It's sort of the flip of several other recent shows that are merely competent at that stuff but win with a really amazing/interesting story. I definitely feel like it raised the bar on some non-story things though.
posted by emptythought at 2:58 PM on March 10 [6 favorites]


Slate's "Spoiler Special" made the astute point that Pizzolatto seemed to have "drunk his own kool aid" on the idea that he was creating high art which at the same time meant that the show as a police procedural was merely a genre distraction. Thus, he didn't think this was important enough to delve into because it would have distracted from the art he was trying to create, and this is kind of a false dichotomy: in fact, the whole thing is weaker when you set up a genre piece and then don't bother to flesh out the story elements inherent in the genre.

He could have elevated the police procedural mystery to a higher place we didn't realize was possible, but instead it turns out that he really did want to make My Dinner With Andre with broken police officers but felt he needed a background murder case to give them something to do.
posted by deanc at 3:18 PM on March 10 [1 favorite]




Pizzolatto seemed to have "drunk his own kool aid" on the idea that he was creating high art

From that Sepinwall interview, the pomposity just keeps getting more cringeworthy:
For people who thought Cohle's philosophy was simply hogwash, be aware that you're calling Arthur Schopenhauer and Friedrich Nietzsche hogwash. Just be aware of that. That is not, in fact, a college freshman stoned eating a pizza talking about life; that's Arthur Schopenhauer's thoughts on life.
The true meta-twist of the show seems to have been that the dorm-room stoner philosopher is Pizzolatto himself
posted by RogerB at 4:24 PM on March 10 [4 favorites]


A couple of critical reviews: How The ‘True Detective’ Finale Failed

‘True Detective’s’ predictable, simplistic finale


Interesting. The authors of those articles arestuck on the idea that this chapter of the series was about X, when it was actually about Y.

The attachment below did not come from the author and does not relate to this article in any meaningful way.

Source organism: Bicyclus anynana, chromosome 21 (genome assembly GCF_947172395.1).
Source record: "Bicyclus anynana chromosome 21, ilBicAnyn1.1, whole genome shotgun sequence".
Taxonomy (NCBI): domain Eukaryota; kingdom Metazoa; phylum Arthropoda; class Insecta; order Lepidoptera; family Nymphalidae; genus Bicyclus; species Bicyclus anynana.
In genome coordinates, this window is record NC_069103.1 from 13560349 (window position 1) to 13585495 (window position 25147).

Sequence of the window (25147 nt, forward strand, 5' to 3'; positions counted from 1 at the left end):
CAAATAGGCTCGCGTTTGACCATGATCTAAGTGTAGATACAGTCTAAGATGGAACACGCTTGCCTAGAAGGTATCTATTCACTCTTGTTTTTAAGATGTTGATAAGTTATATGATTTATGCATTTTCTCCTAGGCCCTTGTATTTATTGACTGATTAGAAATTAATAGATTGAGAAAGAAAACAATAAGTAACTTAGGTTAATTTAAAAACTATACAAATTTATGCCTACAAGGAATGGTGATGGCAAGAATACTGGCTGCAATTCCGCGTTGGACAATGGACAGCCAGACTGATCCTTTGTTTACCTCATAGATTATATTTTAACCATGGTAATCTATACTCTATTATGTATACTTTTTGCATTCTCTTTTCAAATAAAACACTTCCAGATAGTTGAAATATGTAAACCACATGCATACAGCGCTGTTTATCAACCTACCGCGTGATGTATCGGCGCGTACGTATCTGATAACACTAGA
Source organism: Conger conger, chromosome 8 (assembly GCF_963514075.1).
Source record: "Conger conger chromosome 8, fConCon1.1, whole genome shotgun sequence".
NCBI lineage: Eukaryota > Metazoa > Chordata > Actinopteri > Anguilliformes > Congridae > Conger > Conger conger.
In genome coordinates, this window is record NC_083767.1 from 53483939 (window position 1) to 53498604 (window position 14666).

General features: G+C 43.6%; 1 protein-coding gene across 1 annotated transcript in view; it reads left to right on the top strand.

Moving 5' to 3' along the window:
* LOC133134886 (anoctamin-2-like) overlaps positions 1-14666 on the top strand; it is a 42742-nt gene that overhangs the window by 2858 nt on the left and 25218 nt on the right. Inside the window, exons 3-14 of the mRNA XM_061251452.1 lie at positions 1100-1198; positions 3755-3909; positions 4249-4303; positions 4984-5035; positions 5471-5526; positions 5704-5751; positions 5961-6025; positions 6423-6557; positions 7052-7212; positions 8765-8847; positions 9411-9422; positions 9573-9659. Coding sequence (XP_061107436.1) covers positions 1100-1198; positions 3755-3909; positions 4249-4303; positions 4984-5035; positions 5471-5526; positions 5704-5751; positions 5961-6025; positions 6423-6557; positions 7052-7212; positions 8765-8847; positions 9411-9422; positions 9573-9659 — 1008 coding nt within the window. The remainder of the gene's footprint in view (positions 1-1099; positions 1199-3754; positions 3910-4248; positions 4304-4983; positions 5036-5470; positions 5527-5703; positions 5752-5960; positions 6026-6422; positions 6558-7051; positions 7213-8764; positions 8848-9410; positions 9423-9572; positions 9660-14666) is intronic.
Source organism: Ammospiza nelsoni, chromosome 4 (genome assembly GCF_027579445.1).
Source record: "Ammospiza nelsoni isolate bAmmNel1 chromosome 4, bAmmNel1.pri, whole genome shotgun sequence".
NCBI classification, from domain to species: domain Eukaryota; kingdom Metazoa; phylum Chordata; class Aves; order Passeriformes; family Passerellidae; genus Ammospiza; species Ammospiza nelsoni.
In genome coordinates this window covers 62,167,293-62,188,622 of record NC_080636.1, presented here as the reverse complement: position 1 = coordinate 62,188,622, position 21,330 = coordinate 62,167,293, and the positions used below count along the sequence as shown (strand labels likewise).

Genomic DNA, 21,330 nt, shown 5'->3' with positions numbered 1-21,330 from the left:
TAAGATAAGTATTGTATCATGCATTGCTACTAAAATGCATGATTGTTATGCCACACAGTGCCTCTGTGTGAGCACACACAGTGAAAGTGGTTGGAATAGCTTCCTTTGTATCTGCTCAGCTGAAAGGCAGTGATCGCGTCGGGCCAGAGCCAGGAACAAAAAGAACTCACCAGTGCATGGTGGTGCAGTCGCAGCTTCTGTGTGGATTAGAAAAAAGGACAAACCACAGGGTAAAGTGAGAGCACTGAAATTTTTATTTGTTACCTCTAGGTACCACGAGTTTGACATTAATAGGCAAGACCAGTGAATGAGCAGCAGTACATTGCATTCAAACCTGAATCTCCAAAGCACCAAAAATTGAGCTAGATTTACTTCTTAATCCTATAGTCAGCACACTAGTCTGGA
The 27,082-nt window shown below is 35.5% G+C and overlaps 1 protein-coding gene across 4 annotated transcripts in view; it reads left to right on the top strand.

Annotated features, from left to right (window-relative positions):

Pizzolatto, in an interview somewhere, talked about how people were coming up with various theories about the Yellow King and his supernatural origin and what not. He noted that the theories were interesting, but ultimately wrong, because the story was about something much simpler and that as an audience were too used to being tricked and fooled so we felt we had to look for hidden secrets.

Yet in the end, a number of people are looking for those twists in a story he wrote where he was determined not to have twists. Does that mean he failed as a writer or audiences are too trained to look for twists? Probably some mixture of the two. But when the show clearly shows Rust seeing a spinning vortex in space,sp clearly it's fine with throwing bits of footholds for those looking for the supernatural aspects.
posted by Brandon Blatcher at 4:50 PM on March 10 [2 favorites]


Brandon Blatcher: "The authors of those articles arestuck on the idea that this chapter of the series was about X, when it was actually about Y."

Well, it seems to me that viewers pay more attention to the show as presented and less attention to what Nic Pizzolatto says in interviews. If he was trying to communicate something else, and this many people ended up not getting his point, then he should probably fine-tune his approach.

Don't get me wrong, it was still a fantastic season, but when reviewers are wondering if Pizzolotto was flat-out trolling his viewers with red herrings, it's probably not right to suggest that it's the viewers who are too accustomed to final act plot twists. Chekhov's gun isn't an iron-clad law of storytelling, but it sure isn't the viewer's fault if they're misled.
posted by tonycpsu at 6:28 PM on March 10


I think a bunch of those reviews are being unduly harsh but I will admit that "we didn't mean to include the cult spiral in the daughter's drawings, it was an accident" and "we didn't mean to have a framed picture in Hart's bedroom be the same as the mural in one of the victim's asylum, it was an accident" are extremely feeble excuses. The set people need to get on that.
posted by Justinian at 7:02 PM on March 10 [1 favorite]


I've pressed rewind 5 times now, and I still can't make out Cohle's last line. Can anyone help me out? Memail if you don't want to post it here.
posted by mudpuppie at 7:17 PM on March 10